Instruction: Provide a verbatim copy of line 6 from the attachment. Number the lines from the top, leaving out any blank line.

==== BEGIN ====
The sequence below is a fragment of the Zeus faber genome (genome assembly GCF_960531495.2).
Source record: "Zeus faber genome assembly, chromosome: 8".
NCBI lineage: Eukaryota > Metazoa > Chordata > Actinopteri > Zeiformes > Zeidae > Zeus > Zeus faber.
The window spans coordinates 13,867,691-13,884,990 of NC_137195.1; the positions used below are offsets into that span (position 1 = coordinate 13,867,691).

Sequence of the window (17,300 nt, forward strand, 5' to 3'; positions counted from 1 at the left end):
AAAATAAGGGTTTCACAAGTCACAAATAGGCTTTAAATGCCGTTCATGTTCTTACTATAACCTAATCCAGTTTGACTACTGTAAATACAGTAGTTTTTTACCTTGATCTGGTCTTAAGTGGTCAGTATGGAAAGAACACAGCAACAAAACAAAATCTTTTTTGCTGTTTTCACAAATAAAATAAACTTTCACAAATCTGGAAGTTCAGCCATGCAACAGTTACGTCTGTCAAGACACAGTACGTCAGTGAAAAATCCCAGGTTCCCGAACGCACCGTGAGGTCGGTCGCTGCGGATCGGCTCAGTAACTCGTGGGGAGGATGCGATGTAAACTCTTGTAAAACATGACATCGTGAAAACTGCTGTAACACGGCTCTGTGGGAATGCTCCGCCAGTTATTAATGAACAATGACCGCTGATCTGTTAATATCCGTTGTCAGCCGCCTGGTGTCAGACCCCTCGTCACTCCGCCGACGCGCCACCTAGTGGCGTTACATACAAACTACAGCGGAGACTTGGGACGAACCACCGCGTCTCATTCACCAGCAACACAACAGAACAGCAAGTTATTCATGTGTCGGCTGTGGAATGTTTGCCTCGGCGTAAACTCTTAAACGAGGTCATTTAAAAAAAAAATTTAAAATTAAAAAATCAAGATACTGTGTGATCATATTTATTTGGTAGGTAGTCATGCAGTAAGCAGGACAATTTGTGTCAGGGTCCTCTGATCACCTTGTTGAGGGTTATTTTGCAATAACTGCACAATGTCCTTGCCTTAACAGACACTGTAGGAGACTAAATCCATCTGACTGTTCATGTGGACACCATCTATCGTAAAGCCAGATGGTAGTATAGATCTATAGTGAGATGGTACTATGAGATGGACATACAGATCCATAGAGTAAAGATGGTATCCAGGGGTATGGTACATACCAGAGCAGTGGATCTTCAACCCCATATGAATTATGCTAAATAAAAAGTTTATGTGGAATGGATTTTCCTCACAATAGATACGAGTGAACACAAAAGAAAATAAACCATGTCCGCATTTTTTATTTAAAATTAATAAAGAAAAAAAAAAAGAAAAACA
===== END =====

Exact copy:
AAAATAAGGGTTTCACAAGTCACAAATAGGCTTTAAATGCCGTTCATGTTCTTACTATAACCTAATCCAGTTTGACTACTGTAAATACAGTAGTTTTTTACCTTGATCTGGTCTTAAGTGGTCAGTATGGAAAGAACACAGCAACAAAACAAAATCTTTTTTGCTGTTTTCACAAATAAAATAAACTTTCACAAATCTGGAAGTTCAGCCATGCAACAGTTACGTCTGTCAAGACACAGTACGTCAGTGAAAAATCCCAGGTTCCCGAACGCACCGTGAGGTCGGTCGCTGCGGATCGGCTCAGTAACTCGTGGGGAGGATGCGATGTAAACTCTTGTAAAACATGACATCGTGAAAACTGCTGTAACACGGCTCTGTGGGAATGCTCCGCCAGTTATTAATGAACAATGACCGCTGATCTGTTAATATCCGTTGTCAGCCGCCTGGTGTCAGACCCCTCGTCACTCCGCCGACGCGCCACCTAGTGGCGTTACATACAAACTACAGCGGAGACTTGGGACGAACCACCGCGTCTCATTCACCAGCAACACAACAGAACAGCAAGTTATTCATGTGTCGGCTGTGGAATGTTTGCCTCGGCGTAAACTCTTAAACGAGGTCATTTAAAAAAAAAATTTAAAATTAAAAAATCAAGATACTGTGTGATCATATTTATTTGGTAGGTAGTCATGCAGTAAGCAGGACAATTTGTGTCAGGGTCCTCTGATCACCTTGTTGAGGGTTATTTTGCAATAACTGCACAATGTCCTTGCCTTAACAGACACTGTAGGAGACTAAATCCATCTGACTGTTCATGTGGACACCATCTATCGTAAAGCCAGATGGTAGTATAGATCTATAGTGAGATGGTACTATGAGATGGACATACAGATCCATAGAGTAAAGATGGTATCCAGGGGTATGGTACATACCAGAGCAGTGGATCTTCAACCCCATATGAATTATGCTAAATAAAAAGTTTATGTGGAATGGATTTTCCTCACAATAGATACGAGTGAACACAAAAGAAAATAAACCATGTCCGCATTTTTTATTTAAAATTAATAAAGAAAAAAAAAAAGAAAAACA